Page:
Laura really likes shopping at the vintage shops so I thought I should follow suit and do some vintage shopping of my own. I’m not sure if these will fit in my suitcase but I think I will try. I owned a Norton 850 Commando for many years so the Norton would be a good choice but I think the Moto Guzzi would draw more attention and I suspect is a more rare bike. Scooters are the most prevalent bikes here in Spain but there were a significant number of old motorcycles on the road in Malta. — Dave
A 25 minute bus ride from Fuengirola brings us to Mijas, a village we knew nothing about other than there were frequent buses to it. Turns out it’s a very quaint hill village with lot of tourist shops, including stores selling some beautiful buttery leather goods – coats, purses, satchels. I had to avert my eyes!!
Or red. Your choice.
The tourist bureau had a great map of hikes in the hills above Mijas, so off we went. Three hours round trip, nothing too strenuous. Hope to return & do a longer one. Dave is most happy with his new hiking shoes.
This was quite an impressive piece of work. I left him a well deserved tip. This was my first time to this section of the beach, so I don’t know if this is a multiple day effort or not. You would think it would be, unless he had helpers.
Fires aren’t allowed on the beaches, but you can reserve and rent one of these metal, sand-filled ‘boats’, where fires/BBQs are allowed. Mid-afternoon Saturday, and this group had just unloaded two vans worth of gear. From the looks of it – chairs, cooking racks, etc – they were the set-up crew for a larger party. Should have returned later that night to check it out, but we didn’t.
Fish-kabobs! (my name for them) roasting on an open fire.
In Malaga. These palm trees, which are all over the city, are alive with green parakeet-like birds whose song was just wonderful. We could only see them when they were in flight, as they hid themselves well in the heart of the palms. – Laura
Grocery stores in Spain and Malta are smaller, with a de-emphasis on pre-packaged food. Meat shops abound where they’ll cut your chops or ribs to order. Fish markets and produce shops are also common. A practice I haven’t seen in the states is the locking up of grocery carts.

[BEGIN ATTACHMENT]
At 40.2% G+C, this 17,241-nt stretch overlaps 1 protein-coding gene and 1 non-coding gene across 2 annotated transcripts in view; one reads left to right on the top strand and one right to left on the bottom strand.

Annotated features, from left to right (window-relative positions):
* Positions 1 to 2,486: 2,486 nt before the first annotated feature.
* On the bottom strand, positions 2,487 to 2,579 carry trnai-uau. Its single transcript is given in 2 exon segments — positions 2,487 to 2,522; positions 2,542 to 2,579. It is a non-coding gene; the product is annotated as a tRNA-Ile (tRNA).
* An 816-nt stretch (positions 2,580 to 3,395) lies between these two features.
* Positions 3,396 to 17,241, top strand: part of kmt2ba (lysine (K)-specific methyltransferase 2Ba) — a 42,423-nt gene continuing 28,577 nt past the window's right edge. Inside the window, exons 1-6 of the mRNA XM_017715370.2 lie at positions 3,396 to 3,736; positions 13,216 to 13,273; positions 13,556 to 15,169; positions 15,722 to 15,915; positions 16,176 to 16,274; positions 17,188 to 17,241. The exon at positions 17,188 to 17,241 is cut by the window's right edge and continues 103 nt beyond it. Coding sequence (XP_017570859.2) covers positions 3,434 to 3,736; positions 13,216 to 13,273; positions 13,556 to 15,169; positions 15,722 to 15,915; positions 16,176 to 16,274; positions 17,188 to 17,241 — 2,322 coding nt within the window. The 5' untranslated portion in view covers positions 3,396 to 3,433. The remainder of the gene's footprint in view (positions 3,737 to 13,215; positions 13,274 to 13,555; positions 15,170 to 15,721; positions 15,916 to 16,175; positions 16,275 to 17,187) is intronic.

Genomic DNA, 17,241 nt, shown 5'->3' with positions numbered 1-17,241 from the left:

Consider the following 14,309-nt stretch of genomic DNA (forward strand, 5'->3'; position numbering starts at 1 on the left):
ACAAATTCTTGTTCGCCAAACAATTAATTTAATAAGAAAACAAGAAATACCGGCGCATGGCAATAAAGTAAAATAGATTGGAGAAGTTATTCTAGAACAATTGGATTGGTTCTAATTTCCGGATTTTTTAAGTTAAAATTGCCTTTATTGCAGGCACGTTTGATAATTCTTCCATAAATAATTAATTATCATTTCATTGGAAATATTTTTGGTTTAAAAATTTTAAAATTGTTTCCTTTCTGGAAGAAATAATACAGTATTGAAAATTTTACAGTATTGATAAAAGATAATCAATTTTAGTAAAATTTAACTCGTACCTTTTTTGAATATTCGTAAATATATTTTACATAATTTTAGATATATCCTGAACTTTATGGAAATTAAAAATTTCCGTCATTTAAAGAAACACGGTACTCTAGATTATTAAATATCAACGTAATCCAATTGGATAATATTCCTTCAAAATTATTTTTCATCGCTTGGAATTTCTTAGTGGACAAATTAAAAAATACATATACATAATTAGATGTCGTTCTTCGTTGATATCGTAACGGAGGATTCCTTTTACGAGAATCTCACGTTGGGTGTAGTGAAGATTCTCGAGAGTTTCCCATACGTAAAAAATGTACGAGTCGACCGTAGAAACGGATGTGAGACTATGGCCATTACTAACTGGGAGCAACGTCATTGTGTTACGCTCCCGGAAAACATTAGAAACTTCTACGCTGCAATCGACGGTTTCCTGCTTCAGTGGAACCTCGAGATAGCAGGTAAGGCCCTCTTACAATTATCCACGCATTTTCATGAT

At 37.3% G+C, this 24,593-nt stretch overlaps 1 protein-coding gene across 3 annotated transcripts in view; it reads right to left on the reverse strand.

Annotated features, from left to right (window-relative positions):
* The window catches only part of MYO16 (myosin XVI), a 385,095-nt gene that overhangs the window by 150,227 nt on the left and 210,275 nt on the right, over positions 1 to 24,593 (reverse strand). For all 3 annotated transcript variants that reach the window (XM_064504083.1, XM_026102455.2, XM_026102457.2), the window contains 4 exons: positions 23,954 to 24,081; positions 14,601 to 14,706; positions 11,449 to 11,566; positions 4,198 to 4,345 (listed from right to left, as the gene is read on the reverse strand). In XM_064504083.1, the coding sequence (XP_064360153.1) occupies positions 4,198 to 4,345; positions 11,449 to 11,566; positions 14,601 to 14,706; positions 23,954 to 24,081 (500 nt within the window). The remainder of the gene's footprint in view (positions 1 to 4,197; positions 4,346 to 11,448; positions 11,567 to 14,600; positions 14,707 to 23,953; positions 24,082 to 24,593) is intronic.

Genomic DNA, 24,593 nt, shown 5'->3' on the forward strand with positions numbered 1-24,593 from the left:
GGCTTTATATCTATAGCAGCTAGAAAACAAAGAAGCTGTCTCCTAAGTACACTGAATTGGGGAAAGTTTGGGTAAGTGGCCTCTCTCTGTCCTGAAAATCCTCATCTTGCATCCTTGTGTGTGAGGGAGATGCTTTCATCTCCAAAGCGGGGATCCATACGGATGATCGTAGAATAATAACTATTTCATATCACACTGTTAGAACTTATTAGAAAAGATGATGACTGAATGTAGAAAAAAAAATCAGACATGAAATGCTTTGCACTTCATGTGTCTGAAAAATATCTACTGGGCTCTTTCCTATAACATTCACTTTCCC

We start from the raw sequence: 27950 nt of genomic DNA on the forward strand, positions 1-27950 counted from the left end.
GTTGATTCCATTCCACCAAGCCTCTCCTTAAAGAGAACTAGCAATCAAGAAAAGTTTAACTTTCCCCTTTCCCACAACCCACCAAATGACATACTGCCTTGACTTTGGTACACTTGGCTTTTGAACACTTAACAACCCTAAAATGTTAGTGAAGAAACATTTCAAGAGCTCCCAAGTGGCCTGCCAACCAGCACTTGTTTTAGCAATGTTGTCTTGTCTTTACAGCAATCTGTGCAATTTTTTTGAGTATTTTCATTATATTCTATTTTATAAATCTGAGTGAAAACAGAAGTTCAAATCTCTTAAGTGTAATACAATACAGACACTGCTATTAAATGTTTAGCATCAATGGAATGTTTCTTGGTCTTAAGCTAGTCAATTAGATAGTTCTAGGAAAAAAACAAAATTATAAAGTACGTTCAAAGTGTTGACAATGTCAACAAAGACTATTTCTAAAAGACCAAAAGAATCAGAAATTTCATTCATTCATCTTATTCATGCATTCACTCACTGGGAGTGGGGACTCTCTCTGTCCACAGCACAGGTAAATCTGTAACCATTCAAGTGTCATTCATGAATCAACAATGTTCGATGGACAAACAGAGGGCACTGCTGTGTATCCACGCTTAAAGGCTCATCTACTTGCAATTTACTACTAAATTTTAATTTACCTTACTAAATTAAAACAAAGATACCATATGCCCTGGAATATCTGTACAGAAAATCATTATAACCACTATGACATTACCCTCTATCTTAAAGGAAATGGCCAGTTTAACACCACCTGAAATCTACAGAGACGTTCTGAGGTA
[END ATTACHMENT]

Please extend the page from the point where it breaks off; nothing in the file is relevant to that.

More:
So, to use a cart, you insert a coin (a 50 cent piece) into the slot in the black box. This releases the chain that links it to the cart in front of it. When you’re finished with the cart, you reinsert the chain from another cart, which slides your coin back into your hand. Result: no stray carts. The smaller plastic hand baskets are ‘free’ to use, but will set off an alarm (personal experience) if you bring them through the checkout counter. You leave them at the beginning of the checkout belt. (They’re very tolerant of us rookies. Either that or they’re cursing at me in Spanish with a smile 🙂
Walking to the market is the norm here, so these pull carts are common. The larger markets provide a means to lock your cart up while you’re shopping. You retrieve it and load it up after check out, and you’re on your way. Our apartment includes one, but I haven’t used it yet, as our grocery lists are short plus the store in only 1 block away.
If you happen to have the pups with you, appears to be no problem to leave them tied up outside or inside the store while you gather your goodies. Laura